Trigger warning

Some of the following content may be emotionally challenging for you. If any of this makes you feel uncomfortable, please talk to a trusted adult about how you are feeling.

Information for children and young people

Our children and young people’s services support children and young people affected by abuse and violence. This includes sexual abuse and rape, domestic abuse at home or in their own relationships.

These services differ across the Black Country, so please read on to find out about our local services. Whether or not we offer direct support in your area, we have included information, resources and advice which you might find useful.

Are you affected by domestic abuse at home?

In Sandwell, our Flourishing Futures project supports children aged 8-14 affected by domestic abuse at home. This includes one to one support and group programmes for children with their mothers to help them heal together.

In Wolverhampton, we work with primary schools to support children affected by domestic abuse at home.

To find out more about either of these services, please contact us.

Frequently asked questions

What is domestic abuse?

Everyone has arguments, but this becomes domestic abuse when one-person tries to control another, by hurting or bullying them.

Domestic abuse isn’t just about hurting someone physically, it can also be hurting someone emotionally. For example, if one parent tries to control how all the money is spend regardless of who earnt it. Or if every day one parent tries to control who everyone can see, or what they can do.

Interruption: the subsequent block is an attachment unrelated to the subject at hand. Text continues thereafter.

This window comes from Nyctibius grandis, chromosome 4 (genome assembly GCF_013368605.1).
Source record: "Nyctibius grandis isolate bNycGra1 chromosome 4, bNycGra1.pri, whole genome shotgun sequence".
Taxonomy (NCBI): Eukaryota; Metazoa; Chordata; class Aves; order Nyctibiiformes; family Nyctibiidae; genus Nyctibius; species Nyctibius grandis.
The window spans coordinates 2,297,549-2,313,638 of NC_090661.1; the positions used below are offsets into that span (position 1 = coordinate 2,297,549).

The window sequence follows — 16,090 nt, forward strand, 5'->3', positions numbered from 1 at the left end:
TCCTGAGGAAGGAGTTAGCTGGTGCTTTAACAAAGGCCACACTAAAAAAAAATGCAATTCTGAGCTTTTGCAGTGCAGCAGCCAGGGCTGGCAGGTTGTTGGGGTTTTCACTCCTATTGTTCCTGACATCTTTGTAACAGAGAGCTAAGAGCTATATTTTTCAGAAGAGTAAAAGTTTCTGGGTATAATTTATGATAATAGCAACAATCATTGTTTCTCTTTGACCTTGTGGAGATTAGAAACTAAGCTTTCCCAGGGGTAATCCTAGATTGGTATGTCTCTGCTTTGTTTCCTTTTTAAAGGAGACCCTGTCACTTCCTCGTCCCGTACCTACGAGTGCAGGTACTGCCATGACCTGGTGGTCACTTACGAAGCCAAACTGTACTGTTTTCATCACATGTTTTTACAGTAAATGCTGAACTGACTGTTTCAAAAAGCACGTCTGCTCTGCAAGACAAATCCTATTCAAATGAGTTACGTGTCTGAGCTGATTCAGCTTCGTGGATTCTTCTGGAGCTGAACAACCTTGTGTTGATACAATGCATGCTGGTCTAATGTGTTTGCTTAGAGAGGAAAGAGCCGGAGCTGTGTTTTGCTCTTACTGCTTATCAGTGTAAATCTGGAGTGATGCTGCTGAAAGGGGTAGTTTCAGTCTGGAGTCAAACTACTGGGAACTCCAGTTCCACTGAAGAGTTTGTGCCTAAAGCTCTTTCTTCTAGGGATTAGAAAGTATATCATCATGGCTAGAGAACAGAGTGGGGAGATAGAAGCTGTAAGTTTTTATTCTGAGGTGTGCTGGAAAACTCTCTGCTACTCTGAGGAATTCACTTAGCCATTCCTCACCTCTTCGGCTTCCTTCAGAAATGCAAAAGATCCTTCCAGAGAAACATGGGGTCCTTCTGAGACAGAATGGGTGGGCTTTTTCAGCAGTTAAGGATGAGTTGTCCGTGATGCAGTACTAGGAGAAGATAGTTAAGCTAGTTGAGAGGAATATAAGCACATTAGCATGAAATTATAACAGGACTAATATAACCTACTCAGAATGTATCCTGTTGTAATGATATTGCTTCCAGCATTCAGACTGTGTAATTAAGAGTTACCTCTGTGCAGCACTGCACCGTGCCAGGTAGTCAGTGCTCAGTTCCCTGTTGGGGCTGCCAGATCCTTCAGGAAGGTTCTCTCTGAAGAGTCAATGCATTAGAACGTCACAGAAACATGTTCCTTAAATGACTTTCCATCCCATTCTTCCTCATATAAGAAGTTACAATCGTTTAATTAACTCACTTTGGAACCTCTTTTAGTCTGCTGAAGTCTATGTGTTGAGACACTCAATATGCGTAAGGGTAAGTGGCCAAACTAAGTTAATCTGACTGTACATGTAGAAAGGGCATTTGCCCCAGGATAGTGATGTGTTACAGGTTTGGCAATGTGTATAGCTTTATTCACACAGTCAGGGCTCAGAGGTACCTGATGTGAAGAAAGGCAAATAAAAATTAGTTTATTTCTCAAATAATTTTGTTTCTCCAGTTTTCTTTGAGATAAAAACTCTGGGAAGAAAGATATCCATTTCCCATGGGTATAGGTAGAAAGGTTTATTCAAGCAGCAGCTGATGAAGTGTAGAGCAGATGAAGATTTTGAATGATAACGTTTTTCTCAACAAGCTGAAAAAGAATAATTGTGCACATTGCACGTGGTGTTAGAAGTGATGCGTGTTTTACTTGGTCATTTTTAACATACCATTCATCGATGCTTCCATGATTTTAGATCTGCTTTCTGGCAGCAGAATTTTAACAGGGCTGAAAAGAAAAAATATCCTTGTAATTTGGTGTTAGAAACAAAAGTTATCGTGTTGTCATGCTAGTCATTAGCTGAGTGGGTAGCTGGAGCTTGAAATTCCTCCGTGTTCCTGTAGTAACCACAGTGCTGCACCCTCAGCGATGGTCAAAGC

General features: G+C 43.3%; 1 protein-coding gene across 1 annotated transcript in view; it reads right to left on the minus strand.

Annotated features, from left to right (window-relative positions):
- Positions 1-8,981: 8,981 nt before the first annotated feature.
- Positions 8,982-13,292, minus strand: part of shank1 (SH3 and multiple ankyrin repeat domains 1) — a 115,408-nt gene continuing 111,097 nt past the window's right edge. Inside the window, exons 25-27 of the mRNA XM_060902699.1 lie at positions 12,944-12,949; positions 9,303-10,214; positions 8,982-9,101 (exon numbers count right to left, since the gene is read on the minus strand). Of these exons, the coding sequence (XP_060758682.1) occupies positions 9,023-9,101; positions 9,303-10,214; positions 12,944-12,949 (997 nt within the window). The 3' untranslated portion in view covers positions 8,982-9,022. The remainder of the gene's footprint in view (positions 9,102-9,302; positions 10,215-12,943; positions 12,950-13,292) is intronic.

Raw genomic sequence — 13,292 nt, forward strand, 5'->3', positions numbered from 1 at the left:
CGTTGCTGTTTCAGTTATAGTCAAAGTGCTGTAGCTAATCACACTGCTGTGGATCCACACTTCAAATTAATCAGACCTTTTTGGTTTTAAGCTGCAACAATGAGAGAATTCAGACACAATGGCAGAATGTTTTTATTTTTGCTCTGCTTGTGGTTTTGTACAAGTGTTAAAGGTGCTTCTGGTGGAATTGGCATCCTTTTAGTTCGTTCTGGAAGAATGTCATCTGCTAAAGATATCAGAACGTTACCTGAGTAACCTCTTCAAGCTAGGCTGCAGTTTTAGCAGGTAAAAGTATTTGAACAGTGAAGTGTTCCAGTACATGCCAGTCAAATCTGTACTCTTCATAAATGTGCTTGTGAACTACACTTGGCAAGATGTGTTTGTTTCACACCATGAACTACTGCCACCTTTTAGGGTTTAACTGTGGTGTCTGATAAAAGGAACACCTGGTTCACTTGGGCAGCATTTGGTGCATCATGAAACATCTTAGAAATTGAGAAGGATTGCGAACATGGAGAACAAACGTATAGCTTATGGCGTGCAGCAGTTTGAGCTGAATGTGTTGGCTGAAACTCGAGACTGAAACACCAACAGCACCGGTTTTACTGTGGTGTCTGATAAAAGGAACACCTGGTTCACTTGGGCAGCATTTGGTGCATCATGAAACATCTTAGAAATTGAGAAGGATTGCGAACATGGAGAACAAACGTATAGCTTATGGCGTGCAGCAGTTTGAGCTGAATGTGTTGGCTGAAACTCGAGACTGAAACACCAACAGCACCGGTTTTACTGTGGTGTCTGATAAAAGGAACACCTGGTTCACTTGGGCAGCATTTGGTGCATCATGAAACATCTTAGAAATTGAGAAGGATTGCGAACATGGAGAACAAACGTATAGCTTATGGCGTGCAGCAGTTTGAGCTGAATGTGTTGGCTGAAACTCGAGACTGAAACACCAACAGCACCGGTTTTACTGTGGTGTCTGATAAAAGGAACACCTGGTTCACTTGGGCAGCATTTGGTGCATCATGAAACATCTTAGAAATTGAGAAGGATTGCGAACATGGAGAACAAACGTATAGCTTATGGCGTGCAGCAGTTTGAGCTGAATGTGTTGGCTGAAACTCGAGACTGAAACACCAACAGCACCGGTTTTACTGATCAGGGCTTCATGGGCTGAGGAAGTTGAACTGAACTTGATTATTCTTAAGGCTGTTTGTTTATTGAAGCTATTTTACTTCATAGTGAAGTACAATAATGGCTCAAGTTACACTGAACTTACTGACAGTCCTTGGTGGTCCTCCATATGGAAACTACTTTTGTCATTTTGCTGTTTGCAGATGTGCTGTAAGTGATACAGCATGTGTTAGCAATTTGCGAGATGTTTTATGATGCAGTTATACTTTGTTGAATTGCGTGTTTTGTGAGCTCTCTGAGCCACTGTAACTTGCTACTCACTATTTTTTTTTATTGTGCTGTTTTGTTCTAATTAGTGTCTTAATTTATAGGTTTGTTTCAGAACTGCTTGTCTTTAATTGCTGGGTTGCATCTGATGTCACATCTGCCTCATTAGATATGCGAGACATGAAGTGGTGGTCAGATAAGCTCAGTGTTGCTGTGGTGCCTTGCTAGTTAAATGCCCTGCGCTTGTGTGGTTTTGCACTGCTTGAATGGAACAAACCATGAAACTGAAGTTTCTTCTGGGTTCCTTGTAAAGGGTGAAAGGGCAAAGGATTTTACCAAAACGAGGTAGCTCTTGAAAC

Domestic abuse doesn’t just happen to adults. It can happen in young people’s relationships too.

Will I make it worse if I tell on someone in my family?

If domestic violence is happening in your family it means that things are already not ok. By talking to a trusted adult, you can get the support you and the people in your family need and help keep you and them safe.

It’s important that if you’re scared or unsafe that you talk to a trusted adult as soon as you can. 

Is it my fault?

Absolutely NOT! Domestic abuse can happen in any family. 

It is important to understand that all relationships have their ups and downs at times. Adults can get stressed about lots of things which can cause tension in a relationship i.e. Work, finances, ill health etc. It is never acceptable to be abusive towards anyone else despite the situation or circumstances.

Adults should take responsibility for their actions and be mindful of the impact it has on others around them. 

Can I make it stop?

It is important to remember that if there is any domestic violence or abuse in your home that you keep yourself safe at all times.

Do not try to get involved to protect the person that is getting hurt as you may be putting yourself at risk of harm. 

Who can help?

If you are scared when there is a fight happening at home call 999 and ask for the police. They will come any time of day or night and you will not get in trouble for making the call.